Last update: 23-Jul-2014 10:55 pm
Wednesday, July 23, 2014
Trinidad & Tobago Guardian Online
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Highway diesel spill blamed for accident
A Hazmat team was called in to clean up the diesel fuel that spilled on the Churchill Roosevelt Highway, Aranguez, on Friday. The diesel spill is being blamed as a possible factor in the death of a 62-year-old retired police inspector and several other accidents along the highway. Retired inspector Lynton McIntosh, 62, of Enterprise, Chaguanas, was killed in an accident on Sunday afternoon near the diesel spill.
A report said McIntosh was driving his taxi west along the highway when it skidded and crashed. Two passengers were taken to the Port-of-Spain General Hospital. Two other people who went to help them were injured when another car slammed into them. On Friday, a trailer spilled diesel on the highway and caused a traffic backup that reached as far as Curepe in the East as well as beyond Caroni.
St Joseph police said they received reports of four other accidents, with all the drivers complaining that they had lost control when they hit the “diesel spot.” On Monday, a meeting was held on the accident by officials at the Ministry of Works and Infrastructure. Staff from the Ministry of National Security and Fire Services also attended. In a phone interview on Monday, Director of Highways, Roger Ganesh, said up until 4 am a crew had been cleaning away the diesel residue as well as other debris.
“It was cleaned properly up until four this morning. I am still waiting on formal results and to find out if the fatal accident was the result of the spill,” he said. Ganesh said not all the accidents that occurred were due to the spill. He said the meeting was important for improving efficiency and making the public aware of the situation. “People should be more cautious in these areas—and they are still driving fast and want to break the speed limit.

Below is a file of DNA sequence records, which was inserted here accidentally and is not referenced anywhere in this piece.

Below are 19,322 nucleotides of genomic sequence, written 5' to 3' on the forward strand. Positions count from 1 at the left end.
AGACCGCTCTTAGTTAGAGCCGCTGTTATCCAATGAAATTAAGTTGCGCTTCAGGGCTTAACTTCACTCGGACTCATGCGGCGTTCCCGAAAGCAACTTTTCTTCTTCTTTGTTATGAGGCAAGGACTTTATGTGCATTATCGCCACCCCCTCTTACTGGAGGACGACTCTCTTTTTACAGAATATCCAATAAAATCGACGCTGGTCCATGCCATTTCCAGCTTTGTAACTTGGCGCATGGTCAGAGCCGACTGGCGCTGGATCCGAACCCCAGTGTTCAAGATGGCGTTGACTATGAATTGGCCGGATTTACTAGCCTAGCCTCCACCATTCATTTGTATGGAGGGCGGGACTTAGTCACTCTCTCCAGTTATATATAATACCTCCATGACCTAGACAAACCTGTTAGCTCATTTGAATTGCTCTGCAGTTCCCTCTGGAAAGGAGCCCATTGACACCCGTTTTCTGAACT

Motorists need information and to know what to do. We monitor and deliver information in time,” he said. He said a Freeport Company was employed to remove the residue of the spill. “We don’t expect this to recur. It was a serious problem,” he said. Fire Services deputy chief fire officer, Kenny Gopaul, said the organisation was not to blame for the accidents.
“We used foam compound which is used at the airport to remove grease, and high-power water, and stardust, which is an absorbent material, to remove the diesel,” he said. Gopaul said he wanted to tell drivers to be careful on the roads when they are wet and, if they observe any hazards, to inform fire services. “That’s why we are there. “We used everything to pick up the residue. I don’t know what problem we have there again,” he said.
Co-ordinator of the Police Service Road Safety Project PC Brent Batson said the rainfall this past weekend could have been a contributing factor in bringing the oil to the surface. He added: “The Ministry of Works and Infrastructure had a special Hazmat contractor to do a proper cleaning of the road surface. This was done yesterday afternoon. It was done as a proactive measure. We were advised that the surface was treated using a Hazmat specialist.
“The TTPS would like to remind drivers of heavy goods and tractor trailers who are moving those types of fluids that they are responsible to ensure their vehicles are up to the highest standards of integrity and are road worthy.” He said drivers should check all valve seals and covers attached to the areas where liquids are kept on their vehicles to prevent spillage. He added, “We would like to remind drivers to check tyres and wipers with the advent of the rainy season and of the importance of reducing driving speeds.”